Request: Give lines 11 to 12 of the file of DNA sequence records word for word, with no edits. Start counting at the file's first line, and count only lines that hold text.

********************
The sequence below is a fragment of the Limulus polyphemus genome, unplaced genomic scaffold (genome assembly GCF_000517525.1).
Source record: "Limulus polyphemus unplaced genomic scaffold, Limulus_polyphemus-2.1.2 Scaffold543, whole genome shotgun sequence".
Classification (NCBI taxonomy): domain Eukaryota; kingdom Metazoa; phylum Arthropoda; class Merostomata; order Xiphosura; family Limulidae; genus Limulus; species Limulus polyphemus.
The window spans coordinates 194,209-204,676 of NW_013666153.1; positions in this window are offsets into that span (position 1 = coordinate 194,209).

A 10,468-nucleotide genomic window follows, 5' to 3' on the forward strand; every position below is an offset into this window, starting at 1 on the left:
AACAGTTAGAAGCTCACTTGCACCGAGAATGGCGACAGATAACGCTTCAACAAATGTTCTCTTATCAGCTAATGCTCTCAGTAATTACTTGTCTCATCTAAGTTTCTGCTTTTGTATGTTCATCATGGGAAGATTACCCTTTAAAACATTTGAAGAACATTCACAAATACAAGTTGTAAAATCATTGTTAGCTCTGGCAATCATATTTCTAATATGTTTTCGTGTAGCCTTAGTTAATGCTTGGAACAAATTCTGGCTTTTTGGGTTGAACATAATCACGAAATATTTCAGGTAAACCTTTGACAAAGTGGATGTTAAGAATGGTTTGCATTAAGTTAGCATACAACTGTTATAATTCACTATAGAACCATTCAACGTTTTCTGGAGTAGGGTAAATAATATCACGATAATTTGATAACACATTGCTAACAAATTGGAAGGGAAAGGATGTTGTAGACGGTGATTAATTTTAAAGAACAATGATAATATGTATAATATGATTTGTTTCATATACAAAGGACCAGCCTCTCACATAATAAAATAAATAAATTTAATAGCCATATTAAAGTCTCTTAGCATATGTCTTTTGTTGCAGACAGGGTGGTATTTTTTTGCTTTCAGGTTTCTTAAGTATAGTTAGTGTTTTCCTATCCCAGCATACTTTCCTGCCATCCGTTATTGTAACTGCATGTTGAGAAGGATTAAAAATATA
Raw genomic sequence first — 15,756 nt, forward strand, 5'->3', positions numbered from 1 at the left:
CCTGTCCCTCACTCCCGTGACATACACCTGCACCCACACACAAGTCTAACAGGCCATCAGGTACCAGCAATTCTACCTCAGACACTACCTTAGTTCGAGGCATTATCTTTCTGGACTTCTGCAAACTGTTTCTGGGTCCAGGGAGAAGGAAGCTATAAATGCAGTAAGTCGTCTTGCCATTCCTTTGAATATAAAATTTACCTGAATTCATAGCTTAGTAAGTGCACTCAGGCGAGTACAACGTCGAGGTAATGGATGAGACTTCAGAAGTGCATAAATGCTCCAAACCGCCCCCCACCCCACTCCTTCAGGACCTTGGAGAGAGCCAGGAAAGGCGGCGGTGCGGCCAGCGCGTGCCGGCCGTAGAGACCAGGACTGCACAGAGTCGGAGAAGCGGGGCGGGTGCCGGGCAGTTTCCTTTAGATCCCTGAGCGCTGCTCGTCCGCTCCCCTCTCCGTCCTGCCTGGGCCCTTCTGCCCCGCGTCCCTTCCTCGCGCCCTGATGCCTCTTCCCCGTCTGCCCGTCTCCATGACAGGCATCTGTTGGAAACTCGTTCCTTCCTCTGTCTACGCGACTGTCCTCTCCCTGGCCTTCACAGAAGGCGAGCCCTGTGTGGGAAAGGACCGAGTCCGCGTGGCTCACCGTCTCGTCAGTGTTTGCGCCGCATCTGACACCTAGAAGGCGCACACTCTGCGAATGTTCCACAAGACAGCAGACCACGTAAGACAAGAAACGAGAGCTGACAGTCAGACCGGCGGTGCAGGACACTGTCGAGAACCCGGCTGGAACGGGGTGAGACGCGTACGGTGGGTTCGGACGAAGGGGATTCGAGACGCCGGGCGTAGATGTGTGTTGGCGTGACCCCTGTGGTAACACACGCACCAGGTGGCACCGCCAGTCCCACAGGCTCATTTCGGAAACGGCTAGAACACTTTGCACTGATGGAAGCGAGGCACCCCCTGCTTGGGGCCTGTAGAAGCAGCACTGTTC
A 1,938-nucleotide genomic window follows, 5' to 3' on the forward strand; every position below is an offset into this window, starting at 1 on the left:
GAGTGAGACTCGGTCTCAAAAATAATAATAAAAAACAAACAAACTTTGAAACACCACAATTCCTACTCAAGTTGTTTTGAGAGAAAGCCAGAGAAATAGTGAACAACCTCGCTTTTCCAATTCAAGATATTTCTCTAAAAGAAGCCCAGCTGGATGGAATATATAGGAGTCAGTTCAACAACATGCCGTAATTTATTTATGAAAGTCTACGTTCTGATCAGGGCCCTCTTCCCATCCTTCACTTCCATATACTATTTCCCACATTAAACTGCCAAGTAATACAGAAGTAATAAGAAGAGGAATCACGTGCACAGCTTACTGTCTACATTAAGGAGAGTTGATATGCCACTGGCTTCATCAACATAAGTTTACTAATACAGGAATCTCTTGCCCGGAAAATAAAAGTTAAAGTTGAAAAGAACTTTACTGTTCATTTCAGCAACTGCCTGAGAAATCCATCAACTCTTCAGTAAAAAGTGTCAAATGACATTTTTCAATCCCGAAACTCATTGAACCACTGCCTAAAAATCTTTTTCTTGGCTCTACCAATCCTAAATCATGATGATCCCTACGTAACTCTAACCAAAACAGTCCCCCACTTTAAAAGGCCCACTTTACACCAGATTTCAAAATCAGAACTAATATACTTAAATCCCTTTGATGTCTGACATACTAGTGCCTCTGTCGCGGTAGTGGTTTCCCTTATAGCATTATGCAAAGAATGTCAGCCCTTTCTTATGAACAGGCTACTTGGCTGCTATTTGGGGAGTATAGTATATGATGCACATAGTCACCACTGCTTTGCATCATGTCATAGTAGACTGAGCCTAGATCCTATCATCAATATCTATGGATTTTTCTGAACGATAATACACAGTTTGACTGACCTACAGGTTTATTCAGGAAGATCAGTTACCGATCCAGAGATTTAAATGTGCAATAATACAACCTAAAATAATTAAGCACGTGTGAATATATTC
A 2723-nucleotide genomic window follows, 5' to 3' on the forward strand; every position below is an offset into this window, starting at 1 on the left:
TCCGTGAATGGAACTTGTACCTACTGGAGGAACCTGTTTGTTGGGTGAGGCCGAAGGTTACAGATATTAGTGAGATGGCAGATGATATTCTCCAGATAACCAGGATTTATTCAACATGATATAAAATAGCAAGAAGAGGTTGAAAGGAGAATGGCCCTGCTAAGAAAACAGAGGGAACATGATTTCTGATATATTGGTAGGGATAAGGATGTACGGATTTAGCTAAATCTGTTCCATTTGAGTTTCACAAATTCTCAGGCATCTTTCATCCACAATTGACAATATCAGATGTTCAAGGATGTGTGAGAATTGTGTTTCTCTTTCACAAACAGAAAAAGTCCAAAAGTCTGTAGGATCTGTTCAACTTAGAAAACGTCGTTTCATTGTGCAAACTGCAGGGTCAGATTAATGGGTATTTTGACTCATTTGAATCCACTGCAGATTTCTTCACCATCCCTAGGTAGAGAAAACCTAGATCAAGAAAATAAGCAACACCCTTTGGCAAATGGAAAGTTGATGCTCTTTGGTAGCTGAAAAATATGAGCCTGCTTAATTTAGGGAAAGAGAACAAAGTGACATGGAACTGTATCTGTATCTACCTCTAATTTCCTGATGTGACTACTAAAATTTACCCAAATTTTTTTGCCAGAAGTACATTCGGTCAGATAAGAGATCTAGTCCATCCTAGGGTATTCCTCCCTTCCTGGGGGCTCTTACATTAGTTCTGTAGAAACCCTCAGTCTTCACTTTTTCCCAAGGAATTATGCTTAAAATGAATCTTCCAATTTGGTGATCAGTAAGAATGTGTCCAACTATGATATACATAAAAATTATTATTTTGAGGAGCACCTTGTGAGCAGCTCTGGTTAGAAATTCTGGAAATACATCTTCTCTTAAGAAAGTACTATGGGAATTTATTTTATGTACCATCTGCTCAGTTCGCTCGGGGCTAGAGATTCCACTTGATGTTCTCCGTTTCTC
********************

A 2723-nucleotide genomic window follows, 5' to 3' on the forward strand; every position below is an offset into this window, starting at 1 on the left:
TCCGTGAATGGAACTTGTACCTACTGGAGGAACCTGTTTGTTGGGTGAGGCCGAAGGTTACAGATATTAGTGAGATGGCAGATGATATTCTCCAGATAACCAGGATTTATTCAACATGATATAAAATAGCAAGAAGAGGTTGAAAGGAGAATGGCCCTGCTAAGAAAACAGAGGGAACATGATTTCTGATATATTGGTAGGGATAAGGATGTACGGATTTAGCTAAATCTGTTCCATTTGAGTTTCACAAATTCTCAGGCATCTTTCATCCACAATTGACAATATCAGATGTTCAAGGATGTGTGAGAATTGTGTTTCTCTTTCACAAACAGAAAAAGTCCAAAAGTCTGTAGGATCTGTTCAACTTAGAAAACGTCGTTTCATTGTGCAAACTGCAGGGTCAGATTAATGGGTATTTTGACTCATTTGAATCCACTGCAGATTTCTTCACCATCCCTAGGTAGAGAAAACCTAGATCAAGAAAATAAGCAACACCCTTTGGCAAATGGAAAGTTGATGCTCTTTGGTAGCTGAAAAATATGAGCCTGCTTAATTTAGGGAAAGAGAACAAAGTGACATGGAACTGTATCTGTATCTACCTCTAATTTCCTGATGTGACTACTAAAATTTACCCAAATTTTTTTGCCAGAAGTACATTCGGTCAGATAAGAGATCTAGTCCATCCTAGGGTATTCCTCCCTTCCTGGGGGCTCTTACATTAGTTCTGTAGAAACCCTCAGTCTTCACTTTTTCCCAAGGAATTATGCTTAAAATGAATCTTCCAATTTGGTGATCAGTAAGAATGTGTCCAACTATGATATACATAAAAATTATTATTTTGAGGAGCACCTTGTGAGCAGCTCTGGTTAGAAATTCTGGAAATACATCTTCTCTTAAGAAAGTACTATGGGAATTTATTTTATGTACCATCTGCTCAGTTCGCTCGGGGCTAGAGATTCCACTTGATGTTCTCCGTTTCTC